Outgoing chief executive Michael Buckley, who retires later this year, received a basic salary of €775,000, up €115,000, and a bonus of €360,000. His bonus payment was down €190,000 on the previous year, but the bank said this was because Mr Buckley received a special €250,000 payment in 2003 to reflect his work in the sale of its US arm Allfirst to M&T Bank Corporation.
The bank also pumped €210,000 into his pension fund and he received other fees of €100,000.
Colm Doherty, who heads the bank’s capital markets arm, was next the highest-paid director, earning a total of €958,000. This was a 46% rise on what Mr Doherty was paid in 2003. AIB Capital Markets saw its profits rise by 30% last year. Mr Doherty’s package consisted of a basic salary of €418,000, a bonus of €340,000, pension contributions of €109,000 and other benefits of €91,000.
Group finance director Gary Kennedy got a €59,000 rise in his overall remuneration package to €844,000.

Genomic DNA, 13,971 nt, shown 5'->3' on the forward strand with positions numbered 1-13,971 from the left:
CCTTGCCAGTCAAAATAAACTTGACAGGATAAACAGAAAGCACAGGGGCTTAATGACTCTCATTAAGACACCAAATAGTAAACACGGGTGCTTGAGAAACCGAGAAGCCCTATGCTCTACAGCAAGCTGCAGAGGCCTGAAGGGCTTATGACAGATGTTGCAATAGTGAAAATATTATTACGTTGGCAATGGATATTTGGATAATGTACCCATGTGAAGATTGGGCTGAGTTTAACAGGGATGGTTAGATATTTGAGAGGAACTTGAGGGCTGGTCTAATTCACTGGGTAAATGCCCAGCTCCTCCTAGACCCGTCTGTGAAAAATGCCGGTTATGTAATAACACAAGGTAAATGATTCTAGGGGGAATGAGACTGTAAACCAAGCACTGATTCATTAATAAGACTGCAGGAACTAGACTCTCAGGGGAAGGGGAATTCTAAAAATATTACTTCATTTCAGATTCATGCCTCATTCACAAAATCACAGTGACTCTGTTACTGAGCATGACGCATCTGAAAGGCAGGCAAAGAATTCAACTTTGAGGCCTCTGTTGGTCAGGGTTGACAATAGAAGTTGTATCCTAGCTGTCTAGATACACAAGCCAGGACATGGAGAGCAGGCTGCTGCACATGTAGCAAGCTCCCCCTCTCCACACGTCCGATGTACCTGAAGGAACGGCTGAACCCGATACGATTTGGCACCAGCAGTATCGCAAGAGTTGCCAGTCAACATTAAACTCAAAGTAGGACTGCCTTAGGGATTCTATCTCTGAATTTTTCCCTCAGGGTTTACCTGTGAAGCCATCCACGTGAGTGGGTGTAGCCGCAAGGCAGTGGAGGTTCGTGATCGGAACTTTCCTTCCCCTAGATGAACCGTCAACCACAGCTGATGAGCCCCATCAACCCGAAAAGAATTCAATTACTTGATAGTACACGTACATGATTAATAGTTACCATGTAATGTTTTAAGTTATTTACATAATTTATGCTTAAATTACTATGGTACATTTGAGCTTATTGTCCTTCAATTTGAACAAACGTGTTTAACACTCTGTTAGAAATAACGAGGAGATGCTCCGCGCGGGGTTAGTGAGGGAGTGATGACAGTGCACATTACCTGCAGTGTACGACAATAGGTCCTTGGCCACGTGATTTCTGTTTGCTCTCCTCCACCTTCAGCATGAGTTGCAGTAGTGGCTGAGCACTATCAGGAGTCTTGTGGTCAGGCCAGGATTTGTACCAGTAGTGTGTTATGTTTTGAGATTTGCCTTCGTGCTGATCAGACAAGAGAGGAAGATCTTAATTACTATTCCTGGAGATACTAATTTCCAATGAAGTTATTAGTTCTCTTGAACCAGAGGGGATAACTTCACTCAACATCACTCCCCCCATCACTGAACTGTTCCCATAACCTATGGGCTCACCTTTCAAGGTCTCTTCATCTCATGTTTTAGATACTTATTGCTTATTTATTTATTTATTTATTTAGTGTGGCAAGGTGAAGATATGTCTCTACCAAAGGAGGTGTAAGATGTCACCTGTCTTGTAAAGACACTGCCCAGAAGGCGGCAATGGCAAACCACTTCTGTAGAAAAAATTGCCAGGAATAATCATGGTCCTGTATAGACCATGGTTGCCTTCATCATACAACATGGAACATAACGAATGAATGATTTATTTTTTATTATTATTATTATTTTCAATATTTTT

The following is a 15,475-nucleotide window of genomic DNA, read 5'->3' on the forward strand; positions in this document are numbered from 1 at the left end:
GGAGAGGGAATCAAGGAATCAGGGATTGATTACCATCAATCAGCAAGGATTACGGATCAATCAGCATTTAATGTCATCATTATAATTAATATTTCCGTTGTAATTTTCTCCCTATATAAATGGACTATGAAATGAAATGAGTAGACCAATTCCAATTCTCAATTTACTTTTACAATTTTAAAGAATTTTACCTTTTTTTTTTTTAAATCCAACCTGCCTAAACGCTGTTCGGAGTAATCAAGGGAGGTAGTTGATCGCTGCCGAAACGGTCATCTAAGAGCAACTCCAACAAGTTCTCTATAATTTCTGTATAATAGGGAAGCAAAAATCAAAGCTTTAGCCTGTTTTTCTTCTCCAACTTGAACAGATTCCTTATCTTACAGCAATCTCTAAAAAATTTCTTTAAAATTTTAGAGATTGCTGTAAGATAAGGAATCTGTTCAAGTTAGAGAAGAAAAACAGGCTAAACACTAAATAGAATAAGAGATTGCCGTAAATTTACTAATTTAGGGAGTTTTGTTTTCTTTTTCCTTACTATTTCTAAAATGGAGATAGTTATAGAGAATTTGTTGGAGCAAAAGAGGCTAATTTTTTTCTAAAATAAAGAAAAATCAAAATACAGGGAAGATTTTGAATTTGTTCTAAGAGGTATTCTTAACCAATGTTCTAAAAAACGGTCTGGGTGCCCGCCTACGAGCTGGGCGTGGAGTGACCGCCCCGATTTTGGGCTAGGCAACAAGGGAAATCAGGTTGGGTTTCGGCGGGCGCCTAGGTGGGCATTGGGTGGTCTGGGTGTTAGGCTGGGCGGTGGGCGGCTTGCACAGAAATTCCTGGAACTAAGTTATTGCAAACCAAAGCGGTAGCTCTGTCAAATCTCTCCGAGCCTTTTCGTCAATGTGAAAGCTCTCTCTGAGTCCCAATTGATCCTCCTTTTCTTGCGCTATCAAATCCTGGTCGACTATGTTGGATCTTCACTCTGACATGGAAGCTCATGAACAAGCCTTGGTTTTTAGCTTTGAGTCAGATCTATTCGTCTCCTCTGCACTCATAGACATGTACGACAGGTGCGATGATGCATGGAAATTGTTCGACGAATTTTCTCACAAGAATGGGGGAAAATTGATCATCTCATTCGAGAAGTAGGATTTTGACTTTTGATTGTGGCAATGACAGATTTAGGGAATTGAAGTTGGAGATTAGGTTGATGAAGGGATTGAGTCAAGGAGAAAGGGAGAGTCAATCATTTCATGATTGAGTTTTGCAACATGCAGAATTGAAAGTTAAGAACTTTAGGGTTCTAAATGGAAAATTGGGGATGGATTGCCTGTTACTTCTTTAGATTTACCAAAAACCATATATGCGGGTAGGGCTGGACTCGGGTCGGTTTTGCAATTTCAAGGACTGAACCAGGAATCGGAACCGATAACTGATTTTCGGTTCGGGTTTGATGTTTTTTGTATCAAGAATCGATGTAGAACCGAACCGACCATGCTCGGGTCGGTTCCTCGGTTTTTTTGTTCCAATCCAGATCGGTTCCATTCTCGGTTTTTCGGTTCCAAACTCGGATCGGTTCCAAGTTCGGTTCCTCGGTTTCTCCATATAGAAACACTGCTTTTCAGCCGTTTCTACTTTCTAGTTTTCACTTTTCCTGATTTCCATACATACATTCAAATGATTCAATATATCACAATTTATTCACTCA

Aidan McKeon, who runs AIB’s British operations, received a total of €834,000 in 2004, a 54% increase from 2003.
The bank’s chairman, Dermot Gleeson, former Attorney-General, was paid €285,000 in fees for the part-time role, a hike of €68,000.
The bank paid out €989,000 in fees to its 12 non-executive directors, who include Don Godson, Jim O’Leary and Kieran Crowley.
In the annual report, Mr Gleeson again apologised to customers who were affected by the series of overcharging scandals that rocked the bank last summer.
He said that all outstanding regulatory matters have now been resolved. Mr Gleeson said the task of refunding customers was progressing very slowly. Of the €34 million set aside to cover the refunds, only €17 million has so far been reclaimed by customers.
Though AIB has attempted to draw a line over the year of scandals, the overcharging fiasco will return to haunt the bank again next week.
Séamus Sheerin, the head of its Strategic Development Unit (the section responsible for implementing price changes), will return to the High Court on Monday to prevent the bank from sacking him.
It also emerged in the report that AIB has extended indemnity cover to Mr Buckley and Mr Doherty to the tune of €10 million.
This is to cover any potential legal claims taken against the pair from their time at Govett Investment Management (now called AIB Investment Management) in relation to the management of split capital trusts. The report did not disclose if they are facing any claims.
A number of financial firms in Britain that operated split cap products are the subject of legal actions.